Myths and Facts About Breastfeeding as Birth Control

breastfeeding as birth control

Many mothers are told that a perk of breastfeeding is that it will stop them from getting pregnant. While there is truth in that statement, it’s a myth that breastfeeding as birth control is a fool-proof method.


Becoming pregnant too soon after birth has risks. As the World Health Organization points out, not allowing around 24 months between births increases the risk of premature birth, miscarriage, low birth weight, and maternal death.


Natasha Lewry Beauvais, a Family Medicine doctor from Northern Virginia, says that the suppression of fertility varies from woman to woman, even when exclusively breastfeeding.
It may surprise you that even if you haven’t had your first postpartum period, it’s still possible to be fertile.

“Since ovulation always precedes a menstrual period, there is always a chance of becoming pregnant before she ever gets a period after the baby is born,” explains Dr. Lewry Beauvais.

That’s why healthcare professionals recommend starting birth control as soon as possible after giving birth, and before you resume sexual activity.


According to the U.S. Department of Health & Human Services, the Lactational Amenorrhea Method (LAM) (i.e., breastfeeding as birth control) is quite effective at preventing pregnancy—if practiced correctly. Only 1 or 2 out of every 100 mothers will become pregnant using LAM.

However, for LAM to be effective, there are three rules that must be strictly followed:

  • You exclusively breastfeeding on a strict schedule (More detail on this below)
  • You have not had a postpartum menstrual period
  • Your baby under 6 months of age


Many breastfeeding mothers are not able to follow the LAM guidelines as they’re strictly laid out, which is why breastfeeding as birth control is not always a reliable method.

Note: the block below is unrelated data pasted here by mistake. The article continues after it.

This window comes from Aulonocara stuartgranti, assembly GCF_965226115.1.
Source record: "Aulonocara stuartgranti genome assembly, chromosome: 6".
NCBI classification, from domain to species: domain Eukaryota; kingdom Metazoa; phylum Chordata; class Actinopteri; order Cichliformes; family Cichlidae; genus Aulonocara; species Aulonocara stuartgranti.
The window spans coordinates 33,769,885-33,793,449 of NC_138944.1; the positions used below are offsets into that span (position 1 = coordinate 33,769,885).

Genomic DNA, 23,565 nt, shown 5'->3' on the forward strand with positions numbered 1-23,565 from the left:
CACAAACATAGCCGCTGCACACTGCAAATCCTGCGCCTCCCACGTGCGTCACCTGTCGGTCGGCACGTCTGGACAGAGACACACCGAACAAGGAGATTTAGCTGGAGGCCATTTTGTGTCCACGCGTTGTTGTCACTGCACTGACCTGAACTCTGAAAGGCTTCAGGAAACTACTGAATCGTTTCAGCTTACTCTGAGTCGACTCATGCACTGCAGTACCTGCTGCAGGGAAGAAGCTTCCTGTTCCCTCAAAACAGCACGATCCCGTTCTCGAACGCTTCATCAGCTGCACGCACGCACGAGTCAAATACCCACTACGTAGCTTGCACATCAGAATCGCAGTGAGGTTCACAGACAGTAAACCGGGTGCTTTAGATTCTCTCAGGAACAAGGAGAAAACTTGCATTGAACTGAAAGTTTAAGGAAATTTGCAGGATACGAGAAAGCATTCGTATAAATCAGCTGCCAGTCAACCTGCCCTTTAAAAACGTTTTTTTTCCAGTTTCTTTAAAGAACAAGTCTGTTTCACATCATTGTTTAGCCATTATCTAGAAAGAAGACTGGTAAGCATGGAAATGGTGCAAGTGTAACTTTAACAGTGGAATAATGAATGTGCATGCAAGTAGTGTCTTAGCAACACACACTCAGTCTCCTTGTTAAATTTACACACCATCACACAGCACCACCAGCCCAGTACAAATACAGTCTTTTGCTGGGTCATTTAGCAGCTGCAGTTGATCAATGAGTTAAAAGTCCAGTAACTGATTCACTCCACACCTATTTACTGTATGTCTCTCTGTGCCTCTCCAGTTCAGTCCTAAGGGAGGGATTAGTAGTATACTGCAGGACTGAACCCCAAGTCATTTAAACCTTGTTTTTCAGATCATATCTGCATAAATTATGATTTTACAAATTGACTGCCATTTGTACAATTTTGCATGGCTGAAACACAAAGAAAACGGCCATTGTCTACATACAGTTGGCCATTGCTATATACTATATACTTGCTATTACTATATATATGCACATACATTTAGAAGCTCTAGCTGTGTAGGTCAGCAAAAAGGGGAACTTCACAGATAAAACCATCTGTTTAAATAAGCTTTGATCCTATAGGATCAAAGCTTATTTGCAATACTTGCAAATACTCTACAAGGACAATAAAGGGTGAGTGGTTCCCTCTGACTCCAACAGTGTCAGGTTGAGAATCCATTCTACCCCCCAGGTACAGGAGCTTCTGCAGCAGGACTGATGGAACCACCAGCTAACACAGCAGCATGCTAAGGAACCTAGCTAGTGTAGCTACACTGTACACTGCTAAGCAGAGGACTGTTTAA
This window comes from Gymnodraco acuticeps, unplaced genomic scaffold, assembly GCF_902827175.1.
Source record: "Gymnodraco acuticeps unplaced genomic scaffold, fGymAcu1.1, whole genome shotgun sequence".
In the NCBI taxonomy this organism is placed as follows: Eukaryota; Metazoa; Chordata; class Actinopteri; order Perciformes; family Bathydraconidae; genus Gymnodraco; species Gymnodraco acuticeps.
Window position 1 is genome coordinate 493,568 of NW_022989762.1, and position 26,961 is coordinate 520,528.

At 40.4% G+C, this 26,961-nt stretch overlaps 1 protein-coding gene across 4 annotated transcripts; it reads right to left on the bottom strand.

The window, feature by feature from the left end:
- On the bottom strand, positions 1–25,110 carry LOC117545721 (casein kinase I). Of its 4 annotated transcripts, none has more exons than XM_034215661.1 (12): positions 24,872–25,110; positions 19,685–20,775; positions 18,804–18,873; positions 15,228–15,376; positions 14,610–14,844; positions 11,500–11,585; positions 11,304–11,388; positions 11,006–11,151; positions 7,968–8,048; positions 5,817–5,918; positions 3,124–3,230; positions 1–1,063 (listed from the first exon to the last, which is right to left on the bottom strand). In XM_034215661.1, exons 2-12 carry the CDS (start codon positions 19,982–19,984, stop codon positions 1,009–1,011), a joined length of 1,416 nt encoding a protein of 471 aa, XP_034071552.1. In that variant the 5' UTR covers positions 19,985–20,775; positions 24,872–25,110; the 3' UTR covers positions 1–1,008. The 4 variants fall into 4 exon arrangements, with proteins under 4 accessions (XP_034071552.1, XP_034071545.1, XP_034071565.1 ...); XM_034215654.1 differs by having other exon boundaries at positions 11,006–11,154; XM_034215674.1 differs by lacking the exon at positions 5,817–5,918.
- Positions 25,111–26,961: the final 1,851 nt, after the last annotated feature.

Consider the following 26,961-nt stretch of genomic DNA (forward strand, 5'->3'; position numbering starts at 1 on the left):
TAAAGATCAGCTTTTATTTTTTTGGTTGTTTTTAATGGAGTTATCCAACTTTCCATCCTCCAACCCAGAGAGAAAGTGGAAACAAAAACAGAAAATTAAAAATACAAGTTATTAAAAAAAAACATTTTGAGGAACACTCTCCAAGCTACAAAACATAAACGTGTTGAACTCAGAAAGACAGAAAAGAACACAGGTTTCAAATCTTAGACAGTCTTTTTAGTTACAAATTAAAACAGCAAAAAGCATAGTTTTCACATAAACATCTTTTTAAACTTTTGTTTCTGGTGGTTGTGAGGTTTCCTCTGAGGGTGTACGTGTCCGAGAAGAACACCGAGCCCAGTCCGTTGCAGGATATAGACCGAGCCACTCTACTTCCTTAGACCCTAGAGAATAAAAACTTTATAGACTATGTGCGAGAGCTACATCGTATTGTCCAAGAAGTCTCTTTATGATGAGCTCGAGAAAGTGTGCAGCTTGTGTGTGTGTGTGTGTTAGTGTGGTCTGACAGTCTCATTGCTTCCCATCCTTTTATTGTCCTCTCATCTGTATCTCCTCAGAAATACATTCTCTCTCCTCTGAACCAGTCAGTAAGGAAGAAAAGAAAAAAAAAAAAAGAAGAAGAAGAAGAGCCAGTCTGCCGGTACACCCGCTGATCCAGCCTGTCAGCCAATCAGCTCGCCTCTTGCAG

Part of the problem is that moms are often confused about what “exclusive breastfeeding” means.

“Many moms think that if they are breastfeeding at all it will provide them with some protection against pregnancy,” says Andrea Tran, a Lactation Consultant and Registered Nurse. “But only exclusive breastfeeding will provide that high level of protection. That means no supplementation [with formula], and baby is still feeding at night.”

In addition, as the U.S. Department of Health & Human Services points out, LAM is only effective if babies breastfeed at least every 4 hours during the day, and every 6 hours at night. That means if your baby is capable of sleeping longer than 6 hours, you have to wake yourself and wake them to feed for LAM to be effective.

Further, all of the feeding must happen directly at the breast. That means pumping, while a wonderful tool to help moms exclusively feed their baby with breastmilk, does not count as LAM and will not prevent you from getting pregnant. For many moms, this guideline isn’t practical IRL.



All of this may sound very discouraging to a mom who supplements with formula or pumps to support their breastfeeding! Rest assured, even if you don’t meet the requirements to use breastfeeding as birth control as a reliable method, nursing still has countless benefits for you and your baby, including fewer common childhood illnesses, decreased risk of SIDS, and lifelong protection from disease. Feel great about that, and talk to your doctor about finding a birth control method that’s safe and effective for breastfeeding moms. The good news is that there are many others if LAM is not for you.

EXCLUSIVE FOR OUR MEMBERS: Take our Breastfeeding Basics class, and we’ll reward you with a sweepstakes entry to win a year of FREE birth control thanks to our proud sponsor Nurx, who shares our goal of supporting breastfeeding moms. (Got insurance? Great news! You already qualify for free birth control + free delivery via Nurx. We’ll direct you there when you complete the class!)


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